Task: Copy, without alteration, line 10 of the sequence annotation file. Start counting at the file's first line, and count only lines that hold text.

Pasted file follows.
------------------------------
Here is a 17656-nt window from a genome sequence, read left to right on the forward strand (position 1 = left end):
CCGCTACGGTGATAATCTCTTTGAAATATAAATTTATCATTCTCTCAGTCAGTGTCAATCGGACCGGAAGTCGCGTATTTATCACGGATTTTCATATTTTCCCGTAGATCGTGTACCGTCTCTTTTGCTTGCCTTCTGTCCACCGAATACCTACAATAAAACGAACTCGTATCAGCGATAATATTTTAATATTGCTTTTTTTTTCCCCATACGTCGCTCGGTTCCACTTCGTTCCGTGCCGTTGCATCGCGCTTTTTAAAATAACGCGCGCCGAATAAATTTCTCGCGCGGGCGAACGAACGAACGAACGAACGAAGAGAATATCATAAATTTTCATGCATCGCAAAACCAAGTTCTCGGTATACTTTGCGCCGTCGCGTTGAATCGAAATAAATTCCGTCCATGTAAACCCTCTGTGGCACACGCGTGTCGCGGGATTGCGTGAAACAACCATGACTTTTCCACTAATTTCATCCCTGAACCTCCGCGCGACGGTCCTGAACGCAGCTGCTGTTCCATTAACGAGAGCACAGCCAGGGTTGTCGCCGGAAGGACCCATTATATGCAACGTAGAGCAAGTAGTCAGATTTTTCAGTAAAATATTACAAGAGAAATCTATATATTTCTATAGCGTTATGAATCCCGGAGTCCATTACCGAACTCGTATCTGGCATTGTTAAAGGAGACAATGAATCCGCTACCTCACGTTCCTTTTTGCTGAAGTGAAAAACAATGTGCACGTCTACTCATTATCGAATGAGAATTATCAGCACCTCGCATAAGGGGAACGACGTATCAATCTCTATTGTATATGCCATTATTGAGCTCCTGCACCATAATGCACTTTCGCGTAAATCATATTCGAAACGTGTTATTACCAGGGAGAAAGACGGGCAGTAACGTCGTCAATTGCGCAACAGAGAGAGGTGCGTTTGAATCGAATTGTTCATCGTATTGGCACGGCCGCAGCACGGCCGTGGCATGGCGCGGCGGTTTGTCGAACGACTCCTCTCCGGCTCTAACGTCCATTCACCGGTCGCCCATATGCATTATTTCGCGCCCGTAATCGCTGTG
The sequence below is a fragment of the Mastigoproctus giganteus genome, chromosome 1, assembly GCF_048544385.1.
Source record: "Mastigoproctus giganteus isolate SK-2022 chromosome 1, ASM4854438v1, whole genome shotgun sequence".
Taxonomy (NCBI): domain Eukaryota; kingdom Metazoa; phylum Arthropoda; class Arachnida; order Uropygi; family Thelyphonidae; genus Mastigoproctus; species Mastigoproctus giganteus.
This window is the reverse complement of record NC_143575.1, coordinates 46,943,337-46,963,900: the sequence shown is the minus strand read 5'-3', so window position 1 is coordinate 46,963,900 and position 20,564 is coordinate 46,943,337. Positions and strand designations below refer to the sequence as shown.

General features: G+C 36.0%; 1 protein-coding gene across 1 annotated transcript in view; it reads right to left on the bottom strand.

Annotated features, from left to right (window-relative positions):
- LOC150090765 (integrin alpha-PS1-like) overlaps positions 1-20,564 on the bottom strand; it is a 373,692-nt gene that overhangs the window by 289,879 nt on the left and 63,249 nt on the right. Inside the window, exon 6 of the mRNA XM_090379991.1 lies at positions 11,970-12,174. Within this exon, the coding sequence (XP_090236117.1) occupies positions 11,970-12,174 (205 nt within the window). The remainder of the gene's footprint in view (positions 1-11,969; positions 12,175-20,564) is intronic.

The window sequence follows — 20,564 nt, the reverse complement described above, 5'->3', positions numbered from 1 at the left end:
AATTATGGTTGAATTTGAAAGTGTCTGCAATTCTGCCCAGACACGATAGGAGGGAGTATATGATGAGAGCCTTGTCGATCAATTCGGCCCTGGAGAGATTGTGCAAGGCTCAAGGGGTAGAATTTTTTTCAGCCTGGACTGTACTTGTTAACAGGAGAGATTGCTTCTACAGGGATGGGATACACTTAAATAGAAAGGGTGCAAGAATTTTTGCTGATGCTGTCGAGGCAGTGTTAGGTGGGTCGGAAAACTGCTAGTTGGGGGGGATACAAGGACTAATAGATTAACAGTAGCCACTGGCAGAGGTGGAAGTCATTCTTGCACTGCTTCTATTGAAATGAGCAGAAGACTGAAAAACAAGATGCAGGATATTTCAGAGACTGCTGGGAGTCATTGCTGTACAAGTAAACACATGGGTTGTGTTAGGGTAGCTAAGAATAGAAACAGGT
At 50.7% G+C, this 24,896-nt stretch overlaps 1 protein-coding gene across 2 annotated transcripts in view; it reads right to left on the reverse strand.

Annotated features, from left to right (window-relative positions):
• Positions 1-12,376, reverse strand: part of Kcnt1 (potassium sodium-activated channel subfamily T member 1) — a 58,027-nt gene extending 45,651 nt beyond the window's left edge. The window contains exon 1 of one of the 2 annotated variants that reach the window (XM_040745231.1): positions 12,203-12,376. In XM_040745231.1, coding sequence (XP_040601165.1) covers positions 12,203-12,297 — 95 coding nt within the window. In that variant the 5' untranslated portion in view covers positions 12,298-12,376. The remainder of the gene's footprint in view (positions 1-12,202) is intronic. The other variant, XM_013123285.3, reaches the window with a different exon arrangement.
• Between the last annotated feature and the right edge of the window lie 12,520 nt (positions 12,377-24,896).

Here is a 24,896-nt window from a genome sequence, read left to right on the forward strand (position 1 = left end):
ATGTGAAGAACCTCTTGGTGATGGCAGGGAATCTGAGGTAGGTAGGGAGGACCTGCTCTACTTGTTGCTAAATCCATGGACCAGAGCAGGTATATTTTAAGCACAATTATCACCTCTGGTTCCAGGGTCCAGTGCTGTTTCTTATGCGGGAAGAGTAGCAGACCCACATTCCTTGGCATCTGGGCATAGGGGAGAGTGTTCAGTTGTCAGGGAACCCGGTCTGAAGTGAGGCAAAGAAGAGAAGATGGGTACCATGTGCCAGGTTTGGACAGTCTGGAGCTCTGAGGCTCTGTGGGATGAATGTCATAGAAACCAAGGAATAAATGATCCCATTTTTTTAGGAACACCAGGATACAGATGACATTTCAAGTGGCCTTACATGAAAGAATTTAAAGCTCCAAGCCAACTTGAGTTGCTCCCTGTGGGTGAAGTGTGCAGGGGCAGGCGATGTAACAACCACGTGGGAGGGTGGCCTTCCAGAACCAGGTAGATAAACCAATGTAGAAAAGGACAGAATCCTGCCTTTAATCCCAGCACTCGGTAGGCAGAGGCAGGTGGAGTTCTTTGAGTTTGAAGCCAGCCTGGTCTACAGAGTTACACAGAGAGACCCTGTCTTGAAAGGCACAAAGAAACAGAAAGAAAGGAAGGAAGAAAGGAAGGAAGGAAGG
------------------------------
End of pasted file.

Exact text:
The window sequence follows — 20,564 nt, the reverse complement described above, 5'->3', positions numbered from 1 at the left end: